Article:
At the moment, feeling weary and drained as I do, I'm not sure I can be arsed taking it further. I know I should, but this kind of thing just wears you down.

And as if that isn't enough, now that ntl has been bought out by Virgin Media - and because I pay my monthly phone/broadband bills by cheque rather than direct debit - Virgin Media are slapping a bloody great £5 per-month charge on our bills. The £4 that ntl charged was bad enough. If I can be arsed, I might just ring them and complain - I've read on the interwebnet that many people have been successful in having this charge removed. It might cheer me up a bit - or, if unsuccessful, depress me even further.



Wednesday, 7 February 2007

Remember remember this coming September

Well, I can finally spill the beans. Well, a few of them. And no, this isn't more of me rattling on about 'Doctor' Gillian McKeith. This is much more important.

After two months of having to keep quiet and bite my tongue, I can finally run to the top of an Alpine hill in a nun's outfit and declare that the hills are alive with the sound of my keyboard as I finally get around to writing a new novel.

Yes! Come September, every bookshop in the land, every supermarket and every library will proudly be stocking three new Doctor Who novels. And one of them will be mine. At the moment, it's going by the provisional title of Wetworld, but that could quite possibly change. Tieing in with the absolutely brilliant new TV series, it features David Tennant as the Doctor, and Freema Agyeman as new companion Martha (pictured above.)

The other two books are also by newcomers to the NSA (New Series Adventures) range - published since the Russel T Davies-helmed series burst back onto our TV screens in 2005: one by acclaimed author Paul Magrs (possibly called The Wicked Bungalow - the book, I mean, not Paul) and one by veteran horror and thriller writer Mark Morris (called Forever Autumn). I'm absolutely chuffed, not only to be asked to write one, but to be in the company of the two of them. I'm hoping some of the shine from their books rubs off on mine, actually.

Can't tell you what Wetworld is about, obviously, but suffice to say there are swamp monsters in it. The NSAs are aimed at a slightly lower starting age (8 and upwards) than the two previous Doctor Who novels (and the Professor Bernice Summerfield novel) I've written which is proving to be an interesting challenge. For a start, I'm having to struggle against my habit of writing ludicrously long, multi-clausal sentences: ones full of colons and semi-colons; ones full of multiple, often unnecessary, adjectives - and clauses separated off with dashes.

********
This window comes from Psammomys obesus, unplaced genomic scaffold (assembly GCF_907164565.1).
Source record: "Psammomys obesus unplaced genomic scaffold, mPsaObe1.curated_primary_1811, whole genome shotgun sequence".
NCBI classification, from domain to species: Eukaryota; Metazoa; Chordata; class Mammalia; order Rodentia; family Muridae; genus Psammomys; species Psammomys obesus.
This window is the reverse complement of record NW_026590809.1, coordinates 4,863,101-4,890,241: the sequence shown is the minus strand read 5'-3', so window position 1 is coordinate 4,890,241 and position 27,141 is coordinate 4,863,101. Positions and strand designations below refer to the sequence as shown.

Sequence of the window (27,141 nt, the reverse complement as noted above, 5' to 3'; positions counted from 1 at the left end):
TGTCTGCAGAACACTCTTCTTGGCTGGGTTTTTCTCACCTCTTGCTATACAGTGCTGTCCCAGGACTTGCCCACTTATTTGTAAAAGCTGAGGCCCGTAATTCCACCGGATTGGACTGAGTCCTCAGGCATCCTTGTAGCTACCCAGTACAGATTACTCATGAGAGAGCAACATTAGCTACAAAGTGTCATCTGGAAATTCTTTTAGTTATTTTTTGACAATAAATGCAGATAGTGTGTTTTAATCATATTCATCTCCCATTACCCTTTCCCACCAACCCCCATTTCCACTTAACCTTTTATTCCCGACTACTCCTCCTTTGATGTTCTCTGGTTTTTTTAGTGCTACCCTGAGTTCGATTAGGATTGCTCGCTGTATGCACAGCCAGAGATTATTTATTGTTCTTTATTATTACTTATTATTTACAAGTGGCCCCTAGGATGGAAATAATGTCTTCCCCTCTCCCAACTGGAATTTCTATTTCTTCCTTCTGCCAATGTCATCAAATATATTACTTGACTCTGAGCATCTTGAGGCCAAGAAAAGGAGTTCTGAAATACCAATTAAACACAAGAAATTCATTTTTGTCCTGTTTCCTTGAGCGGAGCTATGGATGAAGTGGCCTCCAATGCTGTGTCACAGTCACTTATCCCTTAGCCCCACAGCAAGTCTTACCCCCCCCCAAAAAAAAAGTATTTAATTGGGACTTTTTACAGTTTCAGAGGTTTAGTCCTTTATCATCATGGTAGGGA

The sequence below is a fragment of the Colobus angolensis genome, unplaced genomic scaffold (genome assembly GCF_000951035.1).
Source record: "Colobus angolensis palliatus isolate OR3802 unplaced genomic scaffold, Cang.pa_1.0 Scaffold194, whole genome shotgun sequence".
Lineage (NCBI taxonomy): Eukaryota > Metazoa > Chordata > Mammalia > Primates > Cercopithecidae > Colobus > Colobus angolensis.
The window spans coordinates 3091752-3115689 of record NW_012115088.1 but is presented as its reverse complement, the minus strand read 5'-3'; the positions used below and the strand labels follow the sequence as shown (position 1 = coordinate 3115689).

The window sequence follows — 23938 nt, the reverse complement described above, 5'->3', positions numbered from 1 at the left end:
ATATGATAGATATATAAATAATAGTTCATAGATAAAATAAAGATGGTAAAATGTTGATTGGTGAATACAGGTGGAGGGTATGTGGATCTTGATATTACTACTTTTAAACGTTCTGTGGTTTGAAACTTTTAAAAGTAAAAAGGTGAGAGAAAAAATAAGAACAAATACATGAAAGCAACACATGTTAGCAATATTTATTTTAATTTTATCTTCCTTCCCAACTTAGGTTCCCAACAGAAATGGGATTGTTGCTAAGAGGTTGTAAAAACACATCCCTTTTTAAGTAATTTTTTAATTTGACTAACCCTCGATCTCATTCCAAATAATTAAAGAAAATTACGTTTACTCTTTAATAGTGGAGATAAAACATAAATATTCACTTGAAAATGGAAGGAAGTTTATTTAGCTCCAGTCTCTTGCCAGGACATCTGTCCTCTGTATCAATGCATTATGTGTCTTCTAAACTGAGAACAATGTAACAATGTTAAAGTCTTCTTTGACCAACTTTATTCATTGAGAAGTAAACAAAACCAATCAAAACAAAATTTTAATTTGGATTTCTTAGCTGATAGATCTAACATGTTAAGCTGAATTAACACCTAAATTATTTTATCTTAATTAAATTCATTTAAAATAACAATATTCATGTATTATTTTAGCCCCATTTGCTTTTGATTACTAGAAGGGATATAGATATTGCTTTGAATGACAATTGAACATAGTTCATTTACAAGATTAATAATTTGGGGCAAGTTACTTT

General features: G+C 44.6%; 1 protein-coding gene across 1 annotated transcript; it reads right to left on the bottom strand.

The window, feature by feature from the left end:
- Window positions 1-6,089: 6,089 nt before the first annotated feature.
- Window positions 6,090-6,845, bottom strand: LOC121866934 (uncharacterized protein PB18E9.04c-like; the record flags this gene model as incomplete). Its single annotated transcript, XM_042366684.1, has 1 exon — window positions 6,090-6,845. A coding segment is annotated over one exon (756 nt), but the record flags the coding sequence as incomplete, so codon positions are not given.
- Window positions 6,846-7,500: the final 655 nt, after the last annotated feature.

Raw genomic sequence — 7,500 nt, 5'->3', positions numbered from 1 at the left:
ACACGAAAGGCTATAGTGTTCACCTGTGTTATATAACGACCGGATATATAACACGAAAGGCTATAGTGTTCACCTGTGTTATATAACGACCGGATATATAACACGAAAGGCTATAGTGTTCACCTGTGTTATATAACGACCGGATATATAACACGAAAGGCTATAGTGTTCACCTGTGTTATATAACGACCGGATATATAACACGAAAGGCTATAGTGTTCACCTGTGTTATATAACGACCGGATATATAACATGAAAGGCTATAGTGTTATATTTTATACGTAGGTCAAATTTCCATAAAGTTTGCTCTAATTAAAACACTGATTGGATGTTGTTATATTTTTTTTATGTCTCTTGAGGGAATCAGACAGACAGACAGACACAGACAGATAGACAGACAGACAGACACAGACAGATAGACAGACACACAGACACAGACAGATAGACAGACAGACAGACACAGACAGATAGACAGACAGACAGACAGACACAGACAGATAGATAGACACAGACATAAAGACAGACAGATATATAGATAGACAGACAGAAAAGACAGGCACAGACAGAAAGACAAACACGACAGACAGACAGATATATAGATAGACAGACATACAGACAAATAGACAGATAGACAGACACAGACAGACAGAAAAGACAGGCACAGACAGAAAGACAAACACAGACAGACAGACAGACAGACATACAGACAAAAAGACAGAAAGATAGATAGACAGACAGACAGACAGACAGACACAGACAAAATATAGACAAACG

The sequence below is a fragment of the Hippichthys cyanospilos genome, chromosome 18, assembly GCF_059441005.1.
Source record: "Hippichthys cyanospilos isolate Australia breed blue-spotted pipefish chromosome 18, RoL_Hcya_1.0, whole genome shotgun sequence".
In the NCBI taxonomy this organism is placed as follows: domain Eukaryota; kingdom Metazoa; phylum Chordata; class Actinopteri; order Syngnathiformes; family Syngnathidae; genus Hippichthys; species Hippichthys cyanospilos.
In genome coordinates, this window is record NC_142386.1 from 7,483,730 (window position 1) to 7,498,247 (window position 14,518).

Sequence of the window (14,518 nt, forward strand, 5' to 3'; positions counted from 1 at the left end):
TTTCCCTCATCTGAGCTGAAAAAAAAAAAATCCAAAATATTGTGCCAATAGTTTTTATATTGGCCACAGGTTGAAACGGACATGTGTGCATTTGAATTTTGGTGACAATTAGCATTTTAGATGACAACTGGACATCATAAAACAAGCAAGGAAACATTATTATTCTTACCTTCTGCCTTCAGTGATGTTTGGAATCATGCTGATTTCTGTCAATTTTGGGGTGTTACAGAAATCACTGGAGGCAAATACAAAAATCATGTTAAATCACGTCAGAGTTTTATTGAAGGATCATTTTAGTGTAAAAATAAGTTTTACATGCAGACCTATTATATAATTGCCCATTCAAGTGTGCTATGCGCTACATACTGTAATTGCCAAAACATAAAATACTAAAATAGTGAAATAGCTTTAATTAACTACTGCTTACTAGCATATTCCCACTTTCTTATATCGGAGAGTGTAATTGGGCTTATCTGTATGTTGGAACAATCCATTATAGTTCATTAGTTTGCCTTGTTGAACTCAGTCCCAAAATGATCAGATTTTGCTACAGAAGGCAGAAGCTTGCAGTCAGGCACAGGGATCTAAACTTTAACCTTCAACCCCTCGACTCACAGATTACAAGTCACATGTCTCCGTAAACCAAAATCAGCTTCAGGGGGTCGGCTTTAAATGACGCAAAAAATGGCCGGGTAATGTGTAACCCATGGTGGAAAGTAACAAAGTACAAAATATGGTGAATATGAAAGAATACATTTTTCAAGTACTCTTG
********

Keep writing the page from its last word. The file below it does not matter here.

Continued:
And as if the excitement of being asked to write an NSA wasn't enough, me, Paul and Mark - who are absolutely lovely, as well as being great writers - were forced at gunpoint to go down to Cardiff to view rough cuts of the first three episodes of the new series, and it really is the bee's bollocks!

And this afternoon, I got to interview Phil Collinson, Doctor Who's producer, for my gay paper, Shout! - which was very weird, considering I'm writing a Doctor Who book at the same time. He's a lovely bloke, he really is: I'm just hoping that the battered old dictaphone that I used to record the interview has recorded everything well enough, otherwise I'll just have to make it all up. Check Shout!'s website over the next month or two to see the finished thing. If you discover that he was born 'Phyllis Collings' and spent his formative years at a sex-change clinic in Rio de Janeiro, then you'll know it's time I got a new dictaphone.


Wednesday, 24 January 2007

Smoothie operator

Not that you'd think so from the fine figure of a man that I am (see the pic on the right if you don't believe me - but don't believe the strangely pointed head that I appear to own - it's not like that at all. And the pic on the left isn't me at all. Honest.), but my diet is pretty appalling. Cigarettes supply me with most of my vitamins and minerals, thank God, otherwise I'd be dead. And vitamin pills provide the rest. I seem to be surviving on a diet of chocolate, coffee, tea, microwave ready-meals (which probably contain a lot of energy, due to the fact that they soak up microwaves) and lots of jacket potatoes with cheese, mayo and toasted sunflower seeds, along with beans on toast (with added Marmite and cheese) and peanut butter (with added Marmite) on toast.

Oh, actually, that doesn't look too bad, does it. Well, apart from the almost complete absence of those vegetable and fruit things.

Having found myself being sucked into the weird, faecal world of hamster-woman 'Doctor' Gillian McKeith (oh, that's who the picture on the left is) the other night, I thought: 'OK, let's try a few fruit and veg, just to see if they give me boundless energy and the skin of a 16 year-old (available on ebay, I would imagine). '
So I went, with typical Michalowski class, to Lidl today and spent ten or fifteen quid on an assortment of brown, green, red, orange and other unnaturally-coloured items that normally I would sooner shove up my bum than down my throat. The plan, you see, is to turn them into smoothies and soups. So - basically - I don't have to actually taste any of the viler ones. Actually, that's not quite true: when faced with fruit that I've actually bought, I can quite happily eat most of it (as I did back in 2005 when I got hepatitis A and couldn't eat any fat for several months - the amount of fresh fruit I got through was obscene, and probably contributed to the shade of custard yellow that I turned). But vegetables are Satan's Turds, and I've sworn never to allow most of them to pass my lips - in solid form, at least.
So, armed with the products of a small smallholding, me and Mike spent an hour or so this evening liquidising, simmering, chopping (and washing up. Never forget that - making smoothies and soups requires a ridiculous amount of washing up: God knows what our carbon footprint is now. It would probably have been more environmentally friendly to have flown to Rio de Janeiro to drink smoothies there).
And the end result?
Well, the soup that Mike made (containing butternut squash - always a favourite of Our Gillian - onions, carrots, potatoes, garlic and, erm, some others) was nice but needed a bit of salt or some herbs (yeuch!) or something to give it real bite.
The smoothies I made (one with orange juice and one with peach juice as a base, along with various selections of pomegranate seeds, kiwi fruits, bananas, carrotts and grapes) were lovely, if suspiciously similar-tasting ie the orange juice-based ones tasted very orangey, and the peach juice-based ones very peachy). I think I need strawberries and raspberries and blueberries and, well, lots of berries basically, to create a variety. It's fun, but we need a bigger liquidiser. I'm planning on making big batches and freezing them (although, apparently, frozen banana ones go brown). And a bigger freezer.
So next time you see me, take a close look: if I have the skin of a 16 year-old, either the fruit'n'veg are working, or I've been on ebay.